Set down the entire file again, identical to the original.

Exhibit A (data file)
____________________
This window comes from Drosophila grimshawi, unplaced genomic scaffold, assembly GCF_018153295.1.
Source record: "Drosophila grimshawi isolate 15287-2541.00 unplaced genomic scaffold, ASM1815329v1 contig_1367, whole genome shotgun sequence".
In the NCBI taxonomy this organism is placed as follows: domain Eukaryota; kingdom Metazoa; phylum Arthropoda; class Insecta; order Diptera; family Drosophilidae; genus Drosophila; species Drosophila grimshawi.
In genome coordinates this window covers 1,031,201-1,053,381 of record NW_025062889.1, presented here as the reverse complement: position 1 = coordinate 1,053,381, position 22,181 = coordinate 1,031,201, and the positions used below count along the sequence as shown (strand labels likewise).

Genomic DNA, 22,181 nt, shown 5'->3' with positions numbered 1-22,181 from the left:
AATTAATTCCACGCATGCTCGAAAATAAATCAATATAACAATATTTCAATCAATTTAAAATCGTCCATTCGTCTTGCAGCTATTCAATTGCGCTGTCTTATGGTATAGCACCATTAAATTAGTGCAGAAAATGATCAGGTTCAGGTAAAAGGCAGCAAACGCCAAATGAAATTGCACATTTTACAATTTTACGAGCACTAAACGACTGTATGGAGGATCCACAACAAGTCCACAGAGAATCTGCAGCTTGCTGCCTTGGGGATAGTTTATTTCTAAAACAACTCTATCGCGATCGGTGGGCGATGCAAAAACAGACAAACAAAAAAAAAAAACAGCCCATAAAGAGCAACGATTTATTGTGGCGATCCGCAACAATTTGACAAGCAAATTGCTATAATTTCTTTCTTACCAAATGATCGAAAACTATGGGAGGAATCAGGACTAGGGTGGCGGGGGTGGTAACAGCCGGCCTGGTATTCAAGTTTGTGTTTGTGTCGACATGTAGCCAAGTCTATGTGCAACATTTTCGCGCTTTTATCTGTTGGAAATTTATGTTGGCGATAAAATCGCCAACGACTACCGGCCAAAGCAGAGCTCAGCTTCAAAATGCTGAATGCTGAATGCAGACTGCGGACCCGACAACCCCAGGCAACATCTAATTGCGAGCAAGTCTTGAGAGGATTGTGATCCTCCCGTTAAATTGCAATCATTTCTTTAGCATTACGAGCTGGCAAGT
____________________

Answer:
This window comes from Drosophila grimshawi, unplaced genomic scaffold, assembly GCF_018153295.1.
Source record: "Drosophila grimshawi isolate 15287-2541.00 unplaced genomic scaffold, ASM1815329v1 contig_1367, whole genome shotgun sequence".
In the NCBI taxonomy this organism is placed as follows: domain Eukaryota; kingdom Metazoa; phylum Arthropoda; class Insecta; order Diptera; family Drosophilidae; genus Drosophila; species Drosophila grimshawi.
In genome coordinates this window covers 1,031,201-1,053,381 of record NW_025062889.1, presented here as the reverse complement: position 1 = coordinate 1,053,381, position 22,181 = coordinate 1,031,201, and the positions used below count along the sequence as shown (strand labels likewise).

Genomic DNA, 22,181 nt, shown 5'->3' with positions numbered 1-22,181 from the left:
AATTAATTCCACGCATGCTCGAAAATAAATCAATATAACAATATTTCAATCAATTTAAAATCGTCCATTCGTCTTGCAGCTATTCAATTGCGCTGTCTTATGGTATAGCACCATTAAATTAGTGCAGAAAATGATCAGGTTCAGGTAAAAGGCAGCAAACGCCAAATGAAATTGCACATTTTACAATTTTACGAGCACTAAACGACTGTATGGAGGATCCACAACAAGTCCACAGAGAATCTGCAGCTTGCTGCCTTGGGGATAGTTTATTTCTAAAACAACTCTATCGCGATCGGTGGGCGATGCAAAAACAGACAAACAAAAAAAAAAAACAGCCCATAAAGAGCAACGATTTATTGTGGCGATCCGCAACAATTTGACAAGCAAATTGCTATAATTTCTTTCTTACCAAATGATCGAAAACTATGGGAGGAATCAGGACTAGGGTGGCGGGGGTGGTAACAGCCGGCCTGGTATTCAAGTTTGTGTTTGTGTCGACATGTAGCCAAGTCTATGTGCAACATTTTCGCGCTTTTATCTGTTGGAAATTTATGTTGGCGATAAAATCGCCAACGACTACCGGCCAAAGCAGAGCTCAGCTTCAAAATGCTGAATGCTGAATGCAGACTGCGGACCCGACAACCCCAGGCAACATCTAATTGCGAGCAAGTCTTGAGAGGATTGTGATCCTCCCGTTAAATTGCAATCATTTCTTTAGCATTACGAGCTGGCAAGT